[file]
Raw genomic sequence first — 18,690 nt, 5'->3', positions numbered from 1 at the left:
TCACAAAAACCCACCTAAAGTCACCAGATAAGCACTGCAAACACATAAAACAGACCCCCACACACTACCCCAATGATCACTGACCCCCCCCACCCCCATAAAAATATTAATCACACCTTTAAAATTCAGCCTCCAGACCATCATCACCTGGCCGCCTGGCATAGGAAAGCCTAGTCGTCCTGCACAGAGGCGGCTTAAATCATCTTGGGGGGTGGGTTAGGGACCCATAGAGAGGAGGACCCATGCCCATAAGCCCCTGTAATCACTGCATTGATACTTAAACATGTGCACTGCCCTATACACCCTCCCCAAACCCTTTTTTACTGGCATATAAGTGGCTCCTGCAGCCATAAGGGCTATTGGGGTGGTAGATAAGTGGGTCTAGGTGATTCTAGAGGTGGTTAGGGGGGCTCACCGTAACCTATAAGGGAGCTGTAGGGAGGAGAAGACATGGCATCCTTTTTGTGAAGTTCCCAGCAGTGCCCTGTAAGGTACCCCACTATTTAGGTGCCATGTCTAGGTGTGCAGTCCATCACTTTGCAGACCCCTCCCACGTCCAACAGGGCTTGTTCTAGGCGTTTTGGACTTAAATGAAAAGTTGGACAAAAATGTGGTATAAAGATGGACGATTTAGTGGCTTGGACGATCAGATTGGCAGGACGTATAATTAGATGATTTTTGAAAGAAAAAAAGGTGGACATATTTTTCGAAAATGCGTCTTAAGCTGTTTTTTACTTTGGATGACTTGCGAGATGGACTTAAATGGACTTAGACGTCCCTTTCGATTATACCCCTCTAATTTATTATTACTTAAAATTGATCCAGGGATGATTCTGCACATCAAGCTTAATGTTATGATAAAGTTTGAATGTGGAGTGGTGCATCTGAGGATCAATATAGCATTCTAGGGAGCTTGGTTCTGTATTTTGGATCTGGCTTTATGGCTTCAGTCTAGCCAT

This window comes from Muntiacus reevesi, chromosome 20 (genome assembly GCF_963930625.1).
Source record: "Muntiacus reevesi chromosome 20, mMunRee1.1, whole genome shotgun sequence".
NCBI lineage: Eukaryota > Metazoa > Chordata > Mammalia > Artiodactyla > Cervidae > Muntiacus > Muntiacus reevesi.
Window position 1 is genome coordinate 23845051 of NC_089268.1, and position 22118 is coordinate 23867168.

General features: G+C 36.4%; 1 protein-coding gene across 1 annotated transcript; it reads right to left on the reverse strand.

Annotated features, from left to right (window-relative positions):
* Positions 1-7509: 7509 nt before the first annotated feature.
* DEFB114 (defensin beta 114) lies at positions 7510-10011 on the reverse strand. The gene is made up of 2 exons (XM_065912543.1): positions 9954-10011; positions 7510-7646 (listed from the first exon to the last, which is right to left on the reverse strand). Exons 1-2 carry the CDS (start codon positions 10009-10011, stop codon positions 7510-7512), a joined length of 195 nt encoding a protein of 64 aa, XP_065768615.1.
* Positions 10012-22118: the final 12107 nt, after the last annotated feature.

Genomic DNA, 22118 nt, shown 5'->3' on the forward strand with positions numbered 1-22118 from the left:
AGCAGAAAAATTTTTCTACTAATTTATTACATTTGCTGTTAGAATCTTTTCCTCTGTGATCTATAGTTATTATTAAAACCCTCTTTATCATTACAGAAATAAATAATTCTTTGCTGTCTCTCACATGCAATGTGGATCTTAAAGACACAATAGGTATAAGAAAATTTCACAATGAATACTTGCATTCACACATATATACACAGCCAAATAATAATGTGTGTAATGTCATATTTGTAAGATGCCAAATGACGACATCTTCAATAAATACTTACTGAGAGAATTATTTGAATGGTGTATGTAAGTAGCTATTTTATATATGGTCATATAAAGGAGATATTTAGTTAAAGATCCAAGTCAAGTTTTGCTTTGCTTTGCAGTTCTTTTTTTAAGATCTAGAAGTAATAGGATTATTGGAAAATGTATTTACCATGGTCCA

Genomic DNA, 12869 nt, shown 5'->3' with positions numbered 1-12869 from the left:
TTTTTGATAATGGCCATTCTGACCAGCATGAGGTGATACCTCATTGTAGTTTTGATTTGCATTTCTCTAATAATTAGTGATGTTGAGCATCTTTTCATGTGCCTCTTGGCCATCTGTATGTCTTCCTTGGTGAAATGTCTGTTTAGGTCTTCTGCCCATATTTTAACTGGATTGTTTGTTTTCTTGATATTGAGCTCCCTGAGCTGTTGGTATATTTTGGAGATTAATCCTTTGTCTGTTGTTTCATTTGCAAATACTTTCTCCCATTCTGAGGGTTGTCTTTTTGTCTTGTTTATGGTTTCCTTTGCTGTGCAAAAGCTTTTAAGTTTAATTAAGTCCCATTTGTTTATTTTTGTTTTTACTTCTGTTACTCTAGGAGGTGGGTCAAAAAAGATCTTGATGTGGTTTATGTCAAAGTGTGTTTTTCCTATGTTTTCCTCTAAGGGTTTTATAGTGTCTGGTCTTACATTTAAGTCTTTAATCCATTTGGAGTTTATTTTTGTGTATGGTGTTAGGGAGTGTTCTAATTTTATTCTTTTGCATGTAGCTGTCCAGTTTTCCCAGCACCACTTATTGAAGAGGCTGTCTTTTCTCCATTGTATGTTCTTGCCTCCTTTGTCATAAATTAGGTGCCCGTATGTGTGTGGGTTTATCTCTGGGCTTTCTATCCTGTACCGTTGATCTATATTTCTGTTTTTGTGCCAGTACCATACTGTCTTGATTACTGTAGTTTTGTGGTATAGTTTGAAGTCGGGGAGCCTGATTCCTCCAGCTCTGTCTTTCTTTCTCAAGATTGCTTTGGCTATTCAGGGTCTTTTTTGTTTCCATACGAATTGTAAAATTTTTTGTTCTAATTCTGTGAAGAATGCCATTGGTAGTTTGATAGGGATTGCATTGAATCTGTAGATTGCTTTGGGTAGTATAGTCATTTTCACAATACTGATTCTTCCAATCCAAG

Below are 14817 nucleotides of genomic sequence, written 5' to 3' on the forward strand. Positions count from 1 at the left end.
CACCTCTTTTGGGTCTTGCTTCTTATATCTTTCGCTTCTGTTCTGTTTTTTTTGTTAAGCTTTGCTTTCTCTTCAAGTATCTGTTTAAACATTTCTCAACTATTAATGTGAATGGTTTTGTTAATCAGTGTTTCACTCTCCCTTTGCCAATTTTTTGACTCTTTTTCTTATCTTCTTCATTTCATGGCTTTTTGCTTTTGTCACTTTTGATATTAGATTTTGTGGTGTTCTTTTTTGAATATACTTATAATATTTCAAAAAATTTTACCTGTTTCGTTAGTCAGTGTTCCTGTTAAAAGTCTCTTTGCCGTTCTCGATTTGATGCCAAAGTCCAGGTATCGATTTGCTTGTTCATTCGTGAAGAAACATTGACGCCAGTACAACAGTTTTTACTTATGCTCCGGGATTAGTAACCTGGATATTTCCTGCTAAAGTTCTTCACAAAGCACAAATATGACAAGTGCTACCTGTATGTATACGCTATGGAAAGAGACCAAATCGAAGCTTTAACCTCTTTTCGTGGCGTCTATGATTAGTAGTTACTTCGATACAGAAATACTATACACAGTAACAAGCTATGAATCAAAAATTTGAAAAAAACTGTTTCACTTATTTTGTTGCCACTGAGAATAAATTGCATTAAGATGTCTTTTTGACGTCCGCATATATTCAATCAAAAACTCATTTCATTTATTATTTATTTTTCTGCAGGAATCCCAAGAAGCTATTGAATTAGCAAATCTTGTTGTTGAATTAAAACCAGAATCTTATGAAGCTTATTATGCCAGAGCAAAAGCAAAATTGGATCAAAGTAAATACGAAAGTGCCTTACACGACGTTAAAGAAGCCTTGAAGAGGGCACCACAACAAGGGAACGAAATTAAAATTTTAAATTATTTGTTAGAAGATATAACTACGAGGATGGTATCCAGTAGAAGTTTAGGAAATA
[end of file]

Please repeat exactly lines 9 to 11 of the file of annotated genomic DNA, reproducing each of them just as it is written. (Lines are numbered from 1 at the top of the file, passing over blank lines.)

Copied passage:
* Positions 1-7509: 7509 nt before the first annotated feature.
* DEFB114 (defensin beta 114) lies at positions 7510-10011 on the reverse strand. The gene is made up of 2 exons (XM_065912543.1): positions 9954-10011; positions 7510-7646 (listed from the first exon to the last, which is right to left on the reverse strand). Exons 1-2 carry the CDS (start codon positions 10009-10011, stop codon positions 7510-7512), a joined length of 195 nt encoding a protein of 64 aa, XP_065768615.1.
* Positions 10012-22118: the final 12107 nt, after the last annotated feature.